Critics slam communities department plan to get programme moving with demonstration project

The government is considering building a 100-home pilot scheme at one of the proposed eco-town sites, in an attempt to rescue the troubled programme.

The idea is one of a number being discussed at a senior level in the communities department, which has been charged with implementing Gordon Brown’s 2007 pledge to build 10 eco-towns.

A source close to the situation said: “The idea is to get something on site in a reasonably quick time, before the overall planning permission for the new settlement is agreed.”

However, critics of the programme are saying the plan has little to do with the original concept of building up to 200,000 self-contained settlements of at least 5,000 homes with their own employment, energy and transport infrastructure.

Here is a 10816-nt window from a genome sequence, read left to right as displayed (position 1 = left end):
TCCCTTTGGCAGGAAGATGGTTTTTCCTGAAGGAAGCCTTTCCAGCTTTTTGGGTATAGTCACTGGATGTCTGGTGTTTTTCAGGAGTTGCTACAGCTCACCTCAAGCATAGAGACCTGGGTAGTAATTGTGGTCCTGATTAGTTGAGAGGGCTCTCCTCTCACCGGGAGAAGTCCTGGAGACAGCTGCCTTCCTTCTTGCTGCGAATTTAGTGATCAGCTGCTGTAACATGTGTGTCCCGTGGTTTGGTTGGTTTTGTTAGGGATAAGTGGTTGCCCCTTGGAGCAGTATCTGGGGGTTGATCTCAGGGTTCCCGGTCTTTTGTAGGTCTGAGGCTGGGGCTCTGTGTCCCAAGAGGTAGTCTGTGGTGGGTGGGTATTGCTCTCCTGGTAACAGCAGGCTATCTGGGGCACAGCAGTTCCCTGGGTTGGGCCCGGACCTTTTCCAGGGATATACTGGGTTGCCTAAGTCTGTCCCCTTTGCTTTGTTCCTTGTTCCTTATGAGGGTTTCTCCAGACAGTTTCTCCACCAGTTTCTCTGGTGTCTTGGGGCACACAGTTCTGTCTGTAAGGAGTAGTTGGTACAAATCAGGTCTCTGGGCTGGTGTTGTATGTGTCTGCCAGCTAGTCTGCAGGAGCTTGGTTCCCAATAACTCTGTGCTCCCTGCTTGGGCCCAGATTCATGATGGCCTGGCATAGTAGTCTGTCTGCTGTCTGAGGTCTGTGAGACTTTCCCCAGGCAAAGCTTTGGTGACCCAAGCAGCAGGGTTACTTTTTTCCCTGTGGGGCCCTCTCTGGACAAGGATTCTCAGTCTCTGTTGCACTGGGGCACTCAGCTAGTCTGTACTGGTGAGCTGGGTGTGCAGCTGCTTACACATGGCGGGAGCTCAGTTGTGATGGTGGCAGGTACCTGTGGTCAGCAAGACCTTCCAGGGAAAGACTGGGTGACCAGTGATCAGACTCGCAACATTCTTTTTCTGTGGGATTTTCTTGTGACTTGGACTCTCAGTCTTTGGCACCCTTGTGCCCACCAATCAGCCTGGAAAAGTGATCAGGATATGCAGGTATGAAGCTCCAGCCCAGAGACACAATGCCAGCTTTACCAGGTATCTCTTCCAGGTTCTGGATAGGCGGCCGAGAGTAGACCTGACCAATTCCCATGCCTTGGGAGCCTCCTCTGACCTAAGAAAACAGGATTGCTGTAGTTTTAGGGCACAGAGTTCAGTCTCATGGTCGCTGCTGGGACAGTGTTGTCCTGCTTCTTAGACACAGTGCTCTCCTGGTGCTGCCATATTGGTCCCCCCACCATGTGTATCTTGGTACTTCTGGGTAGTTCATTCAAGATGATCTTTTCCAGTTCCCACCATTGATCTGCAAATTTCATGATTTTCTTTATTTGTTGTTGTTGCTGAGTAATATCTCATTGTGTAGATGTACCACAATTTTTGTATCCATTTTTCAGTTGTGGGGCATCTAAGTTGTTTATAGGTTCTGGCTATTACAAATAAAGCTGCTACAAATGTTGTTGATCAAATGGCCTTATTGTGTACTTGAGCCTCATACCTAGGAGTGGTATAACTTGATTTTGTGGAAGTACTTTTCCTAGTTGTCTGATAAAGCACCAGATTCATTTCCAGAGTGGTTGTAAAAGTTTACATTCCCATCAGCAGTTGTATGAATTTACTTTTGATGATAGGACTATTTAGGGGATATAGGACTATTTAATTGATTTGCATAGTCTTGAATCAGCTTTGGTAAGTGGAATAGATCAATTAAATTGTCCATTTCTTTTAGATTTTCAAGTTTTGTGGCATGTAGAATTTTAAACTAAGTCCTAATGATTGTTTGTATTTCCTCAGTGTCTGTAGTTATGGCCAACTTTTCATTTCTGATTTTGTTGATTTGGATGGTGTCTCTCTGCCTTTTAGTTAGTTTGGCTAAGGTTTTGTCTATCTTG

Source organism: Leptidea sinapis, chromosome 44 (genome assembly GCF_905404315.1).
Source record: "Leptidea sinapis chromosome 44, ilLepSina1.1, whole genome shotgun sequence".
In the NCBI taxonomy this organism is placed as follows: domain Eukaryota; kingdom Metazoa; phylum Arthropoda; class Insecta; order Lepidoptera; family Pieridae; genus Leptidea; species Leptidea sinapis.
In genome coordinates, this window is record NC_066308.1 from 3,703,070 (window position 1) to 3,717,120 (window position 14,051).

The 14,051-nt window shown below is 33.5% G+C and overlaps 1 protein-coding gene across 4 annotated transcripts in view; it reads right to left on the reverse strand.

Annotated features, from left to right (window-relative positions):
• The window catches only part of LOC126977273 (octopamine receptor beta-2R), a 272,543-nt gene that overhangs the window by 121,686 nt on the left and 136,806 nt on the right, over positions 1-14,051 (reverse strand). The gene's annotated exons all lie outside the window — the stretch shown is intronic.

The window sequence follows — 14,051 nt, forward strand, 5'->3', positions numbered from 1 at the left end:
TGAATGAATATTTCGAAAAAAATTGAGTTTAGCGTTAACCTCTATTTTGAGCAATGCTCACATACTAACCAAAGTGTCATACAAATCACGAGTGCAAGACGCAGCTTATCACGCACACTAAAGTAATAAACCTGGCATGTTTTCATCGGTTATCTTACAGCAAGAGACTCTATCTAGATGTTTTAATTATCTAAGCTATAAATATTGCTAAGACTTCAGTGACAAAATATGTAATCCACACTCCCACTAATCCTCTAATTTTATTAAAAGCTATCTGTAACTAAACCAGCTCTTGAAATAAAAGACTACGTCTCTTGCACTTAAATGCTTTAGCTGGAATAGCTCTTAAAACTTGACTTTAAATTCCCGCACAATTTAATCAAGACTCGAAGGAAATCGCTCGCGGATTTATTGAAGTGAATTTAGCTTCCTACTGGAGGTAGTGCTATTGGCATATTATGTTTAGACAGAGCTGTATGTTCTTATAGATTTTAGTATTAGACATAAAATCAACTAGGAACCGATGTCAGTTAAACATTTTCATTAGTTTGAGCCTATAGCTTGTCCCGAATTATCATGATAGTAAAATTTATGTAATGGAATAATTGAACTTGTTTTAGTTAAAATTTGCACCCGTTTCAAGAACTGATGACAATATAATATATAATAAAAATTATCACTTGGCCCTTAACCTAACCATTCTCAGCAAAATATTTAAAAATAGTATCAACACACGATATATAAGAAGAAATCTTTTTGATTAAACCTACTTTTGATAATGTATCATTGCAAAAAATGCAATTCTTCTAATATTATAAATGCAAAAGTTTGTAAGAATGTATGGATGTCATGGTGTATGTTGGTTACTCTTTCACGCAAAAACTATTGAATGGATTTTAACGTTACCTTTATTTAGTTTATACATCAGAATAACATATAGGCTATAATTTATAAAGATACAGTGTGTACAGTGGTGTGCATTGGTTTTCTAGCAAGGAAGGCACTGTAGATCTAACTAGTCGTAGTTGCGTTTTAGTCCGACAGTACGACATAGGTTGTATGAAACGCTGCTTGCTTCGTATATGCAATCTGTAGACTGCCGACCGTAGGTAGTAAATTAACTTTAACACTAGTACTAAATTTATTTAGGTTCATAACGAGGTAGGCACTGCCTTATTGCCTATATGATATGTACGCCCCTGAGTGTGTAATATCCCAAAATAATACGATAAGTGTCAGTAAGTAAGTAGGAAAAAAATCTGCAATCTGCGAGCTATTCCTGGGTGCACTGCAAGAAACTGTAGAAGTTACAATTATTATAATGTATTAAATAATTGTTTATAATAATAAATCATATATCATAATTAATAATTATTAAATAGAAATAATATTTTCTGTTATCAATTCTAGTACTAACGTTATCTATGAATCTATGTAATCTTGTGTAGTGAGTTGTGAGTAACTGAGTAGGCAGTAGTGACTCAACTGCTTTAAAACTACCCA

A source involved in the process said: “If this happens, it will be little more than a gesture – and it won’t be self-sustaining. How much money has been spent on this process? If the end result is 100 homes it’ll be a waste.”

The most likely candidate for the demonstration project is thought to be the Whitehill Bordon eco-town in Hampshire, in part because it adjoins an existing settlement. It is also thought that Rackheath in Norwich is a candidate.

The eco-towns have been hit by local opposition and the housing downturn, with a number of developers dropping out.

Last week, the government said six of the 11 schemes had viability problems. Sources said the final decision over which areas would get eco-towns is not now expected until June or July. Also, responsibility for the programme may pass to the Homes and Communities Agency.

The communities department declined to comment.